Much is going to be made over the next week over the disclosure broken Friday by the New York Post that Tim Donaghy, a veteran NBA referee, allegedly became heavily indebted through illegal gambling and was using his position as an official to manipulate point spreads by proxy of organized crime. In other words… pointshaving, quite possibly the dirtiest word in sports. The only good news for the NBA was that the news hit on a summer Friday afternoon after a week of wall-to-wall Michael Vick and Barry Bonds-related
“Kobe, do you think you could help a fellow Philadelphian out here?”
The outcry already predictably ranges from the overtly dismissive from Nate Jones at AOL Fanhouse:
For some reason the ref story isn’t that big of a deal to me. Unless of course it comes out that the ref is 2006 Finals MVP Bennett Salvatore. I feel like there are bad apples in EVERY organization. So it’s not a surprise that one ref out of all of the refs in the history of basketball decided to go down the gambling route.
And Greg Anthony at espn.com:
While some who are critical of the NBA point to this being an organization’s problem, I see this more as probably one man’s human error.
To Bomani Jones of Page 2 accusing NBA brass of negligence for not sniffing this out sooner through its review process:
Should the reports be true, Donaghy worked for a league that couldn’t catch on to what he was doing. For all we know, the NBA couldn’t tell if Donaghy was blind as Jose Feliciano or as connected as Jack Molinas. In spite of having mountains of data on officiating, enough to produce a rebuttal to a scholarly paper about whether foul calls are affected by the race of the referee and the player whistled for the infraction, the NBA apparently couldn’t tell something was awry. That’s all bad for the NBA, and probably worse than it would be for any other league. After decades of cockamamie conspiracy theories and a season that will be remembered more for tanking than playing, the last thing the NBA needs is anything that could give credence to any allegations of shady business. Especially if the shade was brought on by negligence. Absolutely, corruption is worse than incompetence. But what’s worse than both of them? Hiring someone corrupt and not knowing any better.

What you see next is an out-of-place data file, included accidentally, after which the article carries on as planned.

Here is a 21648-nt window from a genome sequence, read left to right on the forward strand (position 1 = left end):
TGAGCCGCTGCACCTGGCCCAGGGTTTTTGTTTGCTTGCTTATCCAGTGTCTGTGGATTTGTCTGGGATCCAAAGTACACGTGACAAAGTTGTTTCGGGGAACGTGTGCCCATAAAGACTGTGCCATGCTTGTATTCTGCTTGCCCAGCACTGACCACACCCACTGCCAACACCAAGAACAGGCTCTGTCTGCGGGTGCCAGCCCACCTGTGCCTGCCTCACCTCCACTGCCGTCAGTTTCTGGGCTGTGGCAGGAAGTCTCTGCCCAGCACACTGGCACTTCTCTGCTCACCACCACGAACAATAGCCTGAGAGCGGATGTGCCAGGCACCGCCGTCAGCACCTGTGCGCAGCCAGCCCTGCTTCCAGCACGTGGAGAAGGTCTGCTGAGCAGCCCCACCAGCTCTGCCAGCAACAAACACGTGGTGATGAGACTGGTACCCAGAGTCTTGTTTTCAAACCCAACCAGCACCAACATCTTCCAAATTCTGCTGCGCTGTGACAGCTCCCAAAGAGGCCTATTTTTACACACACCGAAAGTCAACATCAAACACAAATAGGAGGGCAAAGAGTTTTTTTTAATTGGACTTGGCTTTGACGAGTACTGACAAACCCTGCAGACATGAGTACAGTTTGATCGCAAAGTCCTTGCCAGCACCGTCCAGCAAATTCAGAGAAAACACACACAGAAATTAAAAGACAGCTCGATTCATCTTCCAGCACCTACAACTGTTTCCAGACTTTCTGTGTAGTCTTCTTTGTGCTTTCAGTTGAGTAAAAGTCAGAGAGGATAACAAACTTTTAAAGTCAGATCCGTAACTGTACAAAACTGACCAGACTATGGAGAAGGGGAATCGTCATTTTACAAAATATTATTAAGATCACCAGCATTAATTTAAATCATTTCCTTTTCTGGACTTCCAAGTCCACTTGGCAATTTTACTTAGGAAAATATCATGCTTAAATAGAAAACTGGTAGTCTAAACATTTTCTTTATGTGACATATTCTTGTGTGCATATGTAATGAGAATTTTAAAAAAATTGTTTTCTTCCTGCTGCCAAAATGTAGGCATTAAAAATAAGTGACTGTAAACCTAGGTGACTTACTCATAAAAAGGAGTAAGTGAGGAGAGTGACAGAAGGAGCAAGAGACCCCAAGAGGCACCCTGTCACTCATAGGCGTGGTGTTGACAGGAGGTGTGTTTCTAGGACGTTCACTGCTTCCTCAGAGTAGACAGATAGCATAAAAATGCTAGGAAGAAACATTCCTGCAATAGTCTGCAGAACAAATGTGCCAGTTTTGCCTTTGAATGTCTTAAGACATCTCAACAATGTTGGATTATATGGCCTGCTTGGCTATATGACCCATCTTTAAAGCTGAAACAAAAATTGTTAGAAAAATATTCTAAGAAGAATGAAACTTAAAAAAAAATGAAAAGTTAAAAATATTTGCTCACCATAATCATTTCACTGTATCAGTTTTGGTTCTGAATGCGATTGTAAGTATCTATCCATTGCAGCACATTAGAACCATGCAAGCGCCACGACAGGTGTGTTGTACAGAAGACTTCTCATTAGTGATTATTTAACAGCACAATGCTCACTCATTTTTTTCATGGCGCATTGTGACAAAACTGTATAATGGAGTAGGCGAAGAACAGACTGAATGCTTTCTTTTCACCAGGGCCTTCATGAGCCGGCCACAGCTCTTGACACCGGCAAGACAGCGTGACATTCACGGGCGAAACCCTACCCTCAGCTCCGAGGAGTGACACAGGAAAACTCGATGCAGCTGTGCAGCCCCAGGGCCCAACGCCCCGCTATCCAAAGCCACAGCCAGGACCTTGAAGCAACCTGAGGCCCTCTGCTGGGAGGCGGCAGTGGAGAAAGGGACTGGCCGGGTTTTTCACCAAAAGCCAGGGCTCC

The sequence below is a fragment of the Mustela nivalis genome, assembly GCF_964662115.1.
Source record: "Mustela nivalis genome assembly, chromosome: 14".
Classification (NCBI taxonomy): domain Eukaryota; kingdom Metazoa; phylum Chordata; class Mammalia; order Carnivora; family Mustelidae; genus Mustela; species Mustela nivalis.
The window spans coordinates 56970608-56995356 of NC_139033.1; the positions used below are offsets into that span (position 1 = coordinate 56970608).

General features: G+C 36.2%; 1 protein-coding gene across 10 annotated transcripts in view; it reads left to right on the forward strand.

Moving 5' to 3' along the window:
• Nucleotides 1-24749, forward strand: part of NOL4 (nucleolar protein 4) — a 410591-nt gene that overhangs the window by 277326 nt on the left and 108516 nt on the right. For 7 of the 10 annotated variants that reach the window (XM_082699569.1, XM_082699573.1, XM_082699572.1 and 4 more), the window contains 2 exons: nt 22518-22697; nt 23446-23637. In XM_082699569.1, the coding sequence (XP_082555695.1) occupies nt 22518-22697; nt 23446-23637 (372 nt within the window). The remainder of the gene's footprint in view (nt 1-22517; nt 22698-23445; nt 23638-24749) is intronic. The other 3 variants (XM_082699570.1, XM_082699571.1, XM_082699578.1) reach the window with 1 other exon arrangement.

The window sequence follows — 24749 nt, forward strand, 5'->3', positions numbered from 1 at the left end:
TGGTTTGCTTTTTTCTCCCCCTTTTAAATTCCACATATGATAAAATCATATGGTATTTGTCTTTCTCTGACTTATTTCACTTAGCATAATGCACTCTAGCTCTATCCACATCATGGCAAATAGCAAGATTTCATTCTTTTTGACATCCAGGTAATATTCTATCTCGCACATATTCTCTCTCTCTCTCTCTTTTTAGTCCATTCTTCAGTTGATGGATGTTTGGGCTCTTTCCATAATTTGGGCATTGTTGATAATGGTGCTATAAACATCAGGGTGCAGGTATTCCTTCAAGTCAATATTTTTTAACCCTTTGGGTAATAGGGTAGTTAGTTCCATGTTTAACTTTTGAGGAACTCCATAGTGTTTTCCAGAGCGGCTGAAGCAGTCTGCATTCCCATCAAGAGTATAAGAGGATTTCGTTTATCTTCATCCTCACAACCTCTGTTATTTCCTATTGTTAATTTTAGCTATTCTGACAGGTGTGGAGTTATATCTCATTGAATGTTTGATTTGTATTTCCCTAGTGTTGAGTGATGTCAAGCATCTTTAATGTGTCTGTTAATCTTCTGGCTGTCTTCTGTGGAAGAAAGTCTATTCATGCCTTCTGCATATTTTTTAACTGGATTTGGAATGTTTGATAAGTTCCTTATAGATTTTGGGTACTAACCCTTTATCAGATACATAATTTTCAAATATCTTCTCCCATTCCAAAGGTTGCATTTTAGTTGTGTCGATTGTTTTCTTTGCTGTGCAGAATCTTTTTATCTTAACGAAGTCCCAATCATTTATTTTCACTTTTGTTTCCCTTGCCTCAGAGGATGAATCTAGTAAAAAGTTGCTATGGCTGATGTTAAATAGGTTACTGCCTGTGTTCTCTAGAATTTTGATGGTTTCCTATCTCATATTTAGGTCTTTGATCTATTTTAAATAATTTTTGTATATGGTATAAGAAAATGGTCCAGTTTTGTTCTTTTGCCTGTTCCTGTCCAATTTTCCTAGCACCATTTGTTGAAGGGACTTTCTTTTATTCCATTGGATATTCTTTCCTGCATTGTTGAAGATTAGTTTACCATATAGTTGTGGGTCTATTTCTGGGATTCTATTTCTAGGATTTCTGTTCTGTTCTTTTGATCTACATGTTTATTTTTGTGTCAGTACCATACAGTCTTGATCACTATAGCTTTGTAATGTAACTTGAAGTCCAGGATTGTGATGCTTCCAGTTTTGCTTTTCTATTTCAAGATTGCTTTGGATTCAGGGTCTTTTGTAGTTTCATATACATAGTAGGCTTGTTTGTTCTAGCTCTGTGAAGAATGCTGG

To using this incident as a proactive agent of change, as Mark Cuban suggests in blog maverick:
Every company of any size has had a problem(s) that its CEO and stakeholders have lost sleep over. Its the law of big numbers. If enough things go on, something is going to go wrong. Products get recalled or are tampered with. There are workplace disasters. There is corruption. No industry is immune. Churches, consumer products, law enforcement, cars, planes, trains and plenty more. No profession is immune. From the CEO who misrepresents corporate numbers or events at the expense of shareholders, to the doorman who tips himself from the cover charge at the expense of the club owner, people of every profession make bad decisions. Shit happens. Bad Shit happens. When it does, there are two options. Cry over it and do nothing or recognize the problem and do the best you possibly can to not only fix it, but make the entire organization stronger.
To the downright apocalyptic from Jennifer Engel at the Ft. Worth Star-Telegram:
Whatever his previous failings, and his handling of that little Suns-Spurs brouhaha immediately jumps to mind, Stern obviously understands what is in danger of being lost. You. The fan. The guy who is left wondering what, if anything, you saw in the NBA was real. He understands this poses a far more insidious danger to his league than Vick does to the NFL or Bonds to Major League Baseball. They can make Vick go away. Bonds eventually will go away. Doubt is far tougher to suspend. Which is why the NBA has scoreboard on every other sport for the worst of the bad weeks.